Monday, August 06, 2007
Trading strategy: Partners and standingsPosted by Derek Carty at 3:08pm
When most of us make a trade, we normally look to get maximum value returned to our own teams. This is our first instinct and is certainly a good strategy, especially in the early portions of the season. At this point in the year, however, there might be a superior way to deal.
I spoke last time about how it can be a solid move to receive less than 100% value in a trade, as long as it helps your team improve in a certain category. This time, I'll again say that it is okay to receive less than 100% value on your players but for a different reason. Nearly as important as making trades that add points to your total are trades that will subtract points from your opponent's total. If you can take a chunk out of your opponent's points, it will indirectly benefit you (assuming you can do it in the right situations), making a trade for less than 100% value acceptable.
Your team sits in second place overall. You are in a twelve team league and currently have 6 points in saves. No team is within 12 saves of you — in front or behind. The first place team overall is currently first in saves, but is closely being trailed by the team that is sixth overall.
Being the savvy fantasy player that you are, you offer the sixth place team your top closer for a player of slightly less value than you would normally expect. Being a decent player himself, he realizes that he is getting good value and jumps on the deal. Over the next two months, the closer you traded helps him to take first in saves. In the process, your primary opponent loses a point off his total.
Of course, that example only costs your opponent one point, because we are dealing with closers. If you decide to trade a guy who helps in several categories, the results will be different. If you trade Adam Dunn — who helps in HR, RBI, and R — for Juan Pierre — who will provide a better batting average and more steals — (not that I would normally advocate such a trade) you might be able to hurt your opponent more than if you had traded a closer.
The guy who receives Dunn could jump over your first place opponent in HR, RBI, and R, which would then set your opponent back three points. Make a couple trades like this, and you could find yourself sitting in first very shortly. Just make sure that the team you trade with is not a big threat to make a quick climb to the top.
The perfect scenario
Of course, if all the pieces fall into place, you can accomplish everything in one trade. You gain 100% on your trade, you fill a hole or two, improve in a couple of categories, and trade a quality player to a team that will hurt your primary competitor and won't hurt you. This won't happen very often, but when it does, you should be very happy.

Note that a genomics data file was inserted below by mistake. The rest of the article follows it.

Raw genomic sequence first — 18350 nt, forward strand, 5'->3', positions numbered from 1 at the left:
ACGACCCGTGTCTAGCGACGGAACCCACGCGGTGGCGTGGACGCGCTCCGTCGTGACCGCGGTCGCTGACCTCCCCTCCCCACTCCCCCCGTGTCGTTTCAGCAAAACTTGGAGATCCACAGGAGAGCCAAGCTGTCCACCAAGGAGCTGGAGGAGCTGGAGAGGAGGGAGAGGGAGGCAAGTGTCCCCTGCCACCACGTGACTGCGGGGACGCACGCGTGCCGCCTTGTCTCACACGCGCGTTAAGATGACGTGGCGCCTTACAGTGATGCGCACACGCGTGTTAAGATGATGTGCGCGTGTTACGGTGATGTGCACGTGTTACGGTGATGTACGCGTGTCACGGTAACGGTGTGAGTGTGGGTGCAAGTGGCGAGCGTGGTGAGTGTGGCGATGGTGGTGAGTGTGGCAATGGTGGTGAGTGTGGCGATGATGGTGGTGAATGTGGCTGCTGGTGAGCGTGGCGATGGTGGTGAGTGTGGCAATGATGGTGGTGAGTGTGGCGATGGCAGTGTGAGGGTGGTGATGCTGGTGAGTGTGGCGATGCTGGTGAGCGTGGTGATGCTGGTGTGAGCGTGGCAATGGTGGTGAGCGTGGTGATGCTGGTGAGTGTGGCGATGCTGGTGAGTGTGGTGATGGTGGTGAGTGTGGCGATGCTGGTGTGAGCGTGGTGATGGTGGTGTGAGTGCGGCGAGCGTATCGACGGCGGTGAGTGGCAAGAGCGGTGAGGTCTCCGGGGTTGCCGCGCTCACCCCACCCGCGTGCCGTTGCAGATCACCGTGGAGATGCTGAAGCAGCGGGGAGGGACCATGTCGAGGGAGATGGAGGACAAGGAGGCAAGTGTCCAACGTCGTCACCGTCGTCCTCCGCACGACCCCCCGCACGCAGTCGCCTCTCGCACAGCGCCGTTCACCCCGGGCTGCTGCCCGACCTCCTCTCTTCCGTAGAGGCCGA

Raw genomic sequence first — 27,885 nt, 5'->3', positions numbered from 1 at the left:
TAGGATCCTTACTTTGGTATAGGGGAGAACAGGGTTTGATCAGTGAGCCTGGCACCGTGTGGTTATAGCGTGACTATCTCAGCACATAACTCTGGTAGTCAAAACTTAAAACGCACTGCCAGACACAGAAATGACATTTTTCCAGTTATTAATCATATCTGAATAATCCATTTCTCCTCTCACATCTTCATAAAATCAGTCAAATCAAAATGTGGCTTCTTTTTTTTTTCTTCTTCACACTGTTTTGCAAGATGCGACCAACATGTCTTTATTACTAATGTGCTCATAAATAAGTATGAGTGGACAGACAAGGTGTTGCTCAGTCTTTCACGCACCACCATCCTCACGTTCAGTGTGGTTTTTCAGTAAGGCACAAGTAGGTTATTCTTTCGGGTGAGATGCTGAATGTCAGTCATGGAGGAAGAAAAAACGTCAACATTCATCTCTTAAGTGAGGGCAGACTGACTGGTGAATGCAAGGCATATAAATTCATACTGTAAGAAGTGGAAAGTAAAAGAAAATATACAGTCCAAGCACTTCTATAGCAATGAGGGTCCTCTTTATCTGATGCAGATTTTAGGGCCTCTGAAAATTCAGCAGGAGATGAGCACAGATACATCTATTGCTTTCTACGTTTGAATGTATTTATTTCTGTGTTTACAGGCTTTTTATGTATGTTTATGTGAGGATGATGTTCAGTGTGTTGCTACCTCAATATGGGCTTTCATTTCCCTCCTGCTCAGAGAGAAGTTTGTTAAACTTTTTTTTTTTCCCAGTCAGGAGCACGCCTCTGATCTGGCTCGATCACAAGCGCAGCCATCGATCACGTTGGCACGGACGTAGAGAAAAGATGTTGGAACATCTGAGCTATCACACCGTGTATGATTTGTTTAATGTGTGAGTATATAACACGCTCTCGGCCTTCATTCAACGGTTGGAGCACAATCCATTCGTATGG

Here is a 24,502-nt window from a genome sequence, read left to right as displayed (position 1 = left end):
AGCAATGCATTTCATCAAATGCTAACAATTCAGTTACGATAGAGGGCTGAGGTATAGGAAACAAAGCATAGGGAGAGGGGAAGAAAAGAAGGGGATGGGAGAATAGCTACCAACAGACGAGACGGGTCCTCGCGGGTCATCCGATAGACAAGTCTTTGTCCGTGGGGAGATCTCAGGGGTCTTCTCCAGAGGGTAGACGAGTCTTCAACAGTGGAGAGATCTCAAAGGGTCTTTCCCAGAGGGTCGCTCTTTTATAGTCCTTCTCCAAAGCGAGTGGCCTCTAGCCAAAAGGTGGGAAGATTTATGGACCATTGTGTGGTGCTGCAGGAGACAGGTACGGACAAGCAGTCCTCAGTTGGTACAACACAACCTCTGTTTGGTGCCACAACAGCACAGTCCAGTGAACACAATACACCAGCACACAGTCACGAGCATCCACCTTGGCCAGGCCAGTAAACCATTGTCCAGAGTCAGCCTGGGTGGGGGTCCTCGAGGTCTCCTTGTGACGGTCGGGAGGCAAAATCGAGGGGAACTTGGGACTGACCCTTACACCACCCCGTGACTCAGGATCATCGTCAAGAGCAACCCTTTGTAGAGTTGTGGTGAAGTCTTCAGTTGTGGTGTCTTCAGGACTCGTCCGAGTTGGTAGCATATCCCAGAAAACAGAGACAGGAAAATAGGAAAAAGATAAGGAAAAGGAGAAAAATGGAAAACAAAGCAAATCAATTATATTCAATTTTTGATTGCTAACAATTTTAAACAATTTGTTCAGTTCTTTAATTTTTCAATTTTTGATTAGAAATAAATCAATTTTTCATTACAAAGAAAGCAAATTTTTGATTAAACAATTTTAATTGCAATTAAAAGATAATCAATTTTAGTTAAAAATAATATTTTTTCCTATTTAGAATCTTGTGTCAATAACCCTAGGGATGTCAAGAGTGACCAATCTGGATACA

Even if everything doesn't fall perfectly into place, there are ways to use this method and still improve your own team. When trading away a player that will hurt your opponent, make sure you target a player that can also improve your own team in the standings. I'm sure you won't be giving players away, but even if you don't get 100% value, make sure to a target a player that can help your own team in the standings too.
Who this applies to
This really only applies to those that are towards the top of their league's standings. If you are in the middle of the pack, it is more important to improve your own team, either via superior value or through acquiring players that will catapult you several points in certain categories. Knocking a few points off of the total of one of the teams at the top really won't help you much. It will just allow another team at the top to take the lead. If you have a lot of ground to make up, it is much more important to help your own team than it is to hurt another team.
The essential idea behind all of this is that a point lost by your opponent is just as good as one gained by you. Of course, you have many opponents in fantasy baseball, so you need to be careful that the team you help improve doesn't stand to become your next primary opponent.
Because of this, it is better to gain points yourself than it is for one of your opponents to lose points. There is less risk involved. Always pursue the original strategy first, complementing it with the new strategy where applicable. In situations where you are unable to successfully use the original strategy (lack of available options, stubborn traders, whatever), then it is appropriate to use the new strategy.
Analyze your own situation carefully, explore all available options, and you should be fine.
Derek Carty, 23, has also been published by NBC's Rotoworld, Sports Illustrated, FOX Sports, and USA Today. This season, he'll be contributing to FanDuel and will be linking to all of his work at DerekCarty.com. In his three years competing in expert leagues, he has won 2 titles with 4 top three finishes, including a LABR NL title in 2009, making him the youngest person to ever win a major expert league title. Derek is a proud graduate of the MLB Scouting Bureau's Scout Development Program and is a firm believer in the importance of combining stats and scouting. He welcomes questions via e-mail, Facebook, or Twitter.